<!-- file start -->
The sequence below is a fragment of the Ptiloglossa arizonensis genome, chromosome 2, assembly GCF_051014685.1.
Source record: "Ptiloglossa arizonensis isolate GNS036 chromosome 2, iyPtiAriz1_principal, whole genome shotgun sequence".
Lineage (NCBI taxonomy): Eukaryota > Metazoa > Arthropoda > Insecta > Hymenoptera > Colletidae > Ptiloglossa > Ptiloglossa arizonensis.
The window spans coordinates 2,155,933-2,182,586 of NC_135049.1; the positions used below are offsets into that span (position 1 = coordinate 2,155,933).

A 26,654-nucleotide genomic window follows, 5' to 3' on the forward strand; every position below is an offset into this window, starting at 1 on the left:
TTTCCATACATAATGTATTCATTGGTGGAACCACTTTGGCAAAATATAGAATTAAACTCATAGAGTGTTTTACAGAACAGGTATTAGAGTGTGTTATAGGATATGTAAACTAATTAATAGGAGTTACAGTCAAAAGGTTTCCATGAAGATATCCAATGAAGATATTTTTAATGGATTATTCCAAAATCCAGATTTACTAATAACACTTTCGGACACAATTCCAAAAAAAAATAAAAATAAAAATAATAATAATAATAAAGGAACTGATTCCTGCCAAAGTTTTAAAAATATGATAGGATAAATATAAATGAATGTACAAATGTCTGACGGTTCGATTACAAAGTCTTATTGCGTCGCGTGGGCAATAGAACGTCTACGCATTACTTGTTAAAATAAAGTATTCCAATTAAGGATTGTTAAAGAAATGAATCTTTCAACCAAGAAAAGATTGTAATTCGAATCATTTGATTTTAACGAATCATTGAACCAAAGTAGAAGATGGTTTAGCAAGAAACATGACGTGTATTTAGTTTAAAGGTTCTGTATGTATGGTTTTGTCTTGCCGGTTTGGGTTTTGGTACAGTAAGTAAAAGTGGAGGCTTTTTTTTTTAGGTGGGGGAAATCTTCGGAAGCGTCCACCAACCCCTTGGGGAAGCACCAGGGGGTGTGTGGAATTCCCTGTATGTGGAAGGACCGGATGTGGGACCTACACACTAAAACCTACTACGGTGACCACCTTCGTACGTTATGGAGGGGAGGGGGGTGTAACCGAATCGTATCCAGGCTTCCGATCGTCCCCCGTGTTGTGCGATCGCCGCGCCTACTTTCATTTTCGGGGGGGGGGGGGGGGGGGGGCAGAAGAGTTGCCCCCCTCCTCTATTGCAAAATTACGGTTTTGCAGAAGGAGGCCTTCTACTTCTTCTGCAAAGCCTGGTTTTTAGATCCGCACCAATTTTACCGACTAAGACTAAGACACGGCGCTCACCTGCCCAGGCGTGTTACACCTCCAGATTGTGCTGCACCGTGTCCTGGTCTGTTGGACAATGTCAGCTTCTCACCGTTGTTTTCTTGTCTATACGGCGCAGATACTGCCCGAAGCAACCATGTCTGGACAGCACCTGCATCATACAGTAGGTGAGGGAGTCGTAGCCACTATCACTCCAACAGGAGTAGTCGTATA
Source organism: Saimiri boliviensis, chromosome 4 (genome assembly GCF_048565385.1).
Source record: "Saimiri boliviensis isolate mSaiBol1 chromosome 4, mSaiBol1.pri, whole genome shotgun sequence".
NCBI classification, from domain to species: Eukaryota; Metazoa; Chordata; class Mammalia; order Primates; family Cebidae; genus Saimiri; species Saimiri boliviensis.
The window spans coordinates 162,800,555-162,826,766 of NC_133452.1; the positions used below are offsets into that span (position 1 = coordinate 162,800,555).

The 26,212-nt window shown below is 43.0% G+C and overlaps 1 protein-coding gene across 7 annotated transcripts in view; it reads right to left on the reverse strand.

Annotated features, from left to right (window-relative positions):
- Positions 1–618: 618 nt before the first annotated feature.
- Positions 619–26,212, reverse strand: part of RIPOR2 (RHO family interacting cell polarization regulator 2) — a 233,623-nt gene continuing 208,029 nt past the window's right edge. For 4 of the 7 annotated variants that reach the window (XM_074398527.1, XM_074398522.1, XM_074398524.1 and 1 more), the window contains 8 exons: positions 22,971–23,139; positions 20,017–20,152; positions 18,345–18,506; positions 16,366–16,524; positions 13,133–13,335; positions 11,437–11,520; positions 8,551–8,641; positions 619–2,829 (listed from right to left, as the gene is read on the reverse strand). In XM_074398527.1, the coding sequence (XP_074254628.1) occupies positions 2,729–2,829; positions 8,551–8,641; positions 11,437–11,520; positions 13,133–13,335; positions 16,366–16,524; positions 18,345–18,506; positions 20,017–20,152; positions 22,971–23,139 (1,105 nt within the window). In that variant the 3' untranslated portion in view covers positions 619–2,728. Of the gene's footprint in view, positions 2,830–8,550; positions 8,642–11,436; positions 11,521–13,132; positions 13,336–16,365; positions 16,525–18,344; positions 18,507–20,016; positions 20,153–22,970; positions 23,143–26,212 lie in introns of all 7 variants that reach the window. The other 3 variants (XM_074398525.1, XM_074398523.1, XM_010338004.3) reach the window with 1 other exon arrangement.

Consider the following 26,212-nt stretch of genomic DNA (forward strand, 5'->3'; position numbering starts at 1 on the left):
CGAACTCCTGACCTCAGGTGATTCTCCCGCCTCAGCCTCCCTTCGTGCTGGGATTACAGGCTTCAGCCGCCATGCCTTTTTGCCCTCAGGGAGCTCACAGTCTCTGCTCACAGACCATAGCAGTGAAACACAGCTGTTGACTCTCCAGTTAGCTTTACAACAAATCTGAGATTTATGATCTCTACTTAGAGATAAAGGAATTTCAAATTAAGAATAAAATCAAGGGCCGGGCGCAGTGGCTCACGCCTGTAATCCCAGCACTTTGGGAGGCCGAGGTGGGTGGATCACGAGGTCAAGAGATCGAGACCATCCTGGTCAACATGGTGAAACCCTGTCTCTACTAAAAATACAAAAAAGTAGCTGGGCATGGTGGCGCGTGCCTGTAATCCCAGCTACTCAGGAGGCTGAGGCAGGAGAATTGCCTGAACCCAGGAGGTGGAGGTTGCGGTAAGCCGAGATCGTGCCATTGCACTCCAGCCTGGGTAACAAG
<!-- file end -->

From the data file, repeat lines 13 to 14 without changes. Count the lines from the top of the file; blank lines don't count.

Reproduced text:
- Positions 1–618: 618 nt before the first annotated feature.
- Positions 619–26,212, reverse strand: part of RIPOR2 (RHO family interacting cell polarization regulator 2) — a 233,623-nt gene continuing 208,029 nt past the window's right edge. For 4 of the 7 annotated variants that reach the window (XM_074398527.1, XM_074398522.1, XM_074398524.1 and 1 more), the window contains 8 exons: positions 22,971–23,139; positions 20,017–20,152; positions 18,345–18,506; positions 16,366–16,524; positions 13,133–13,335; positions 11,437–11,520; positions 8,551–8,641; positions 619–2,829 (listed from right to left, as the gene is read on the reverse strand). In XM_074398527.1, the coding sequence (XP_074254628.1) occupies positions 2,729–2,829; positions 8,551–8,641; positions 11,437–11,520; positions 13,133–13,335; positions 16,366–16,524; positions 18,345–18,506; positions 20,017–20,152; positions 22,971–23,139 (1,105 nt within the window). In that variant the 3' untranslated portion in view covers positions 619–2,728. Of the gene's footprint in view, positions 2,830–8,550; positions 8,642–11,436; positions 11,521–13,132; positions 13,336–16,365; positions 16,525–18,344; positions 18,507–20,016; positions 20,153–22,970; positions 23,143–26,212 lie in introns of all 7 variants that reach the window. The other 3 variants (XM_074398525.1, XM_074398523.1, XM_010338004.3) reach the window with 1 other exon arrangement.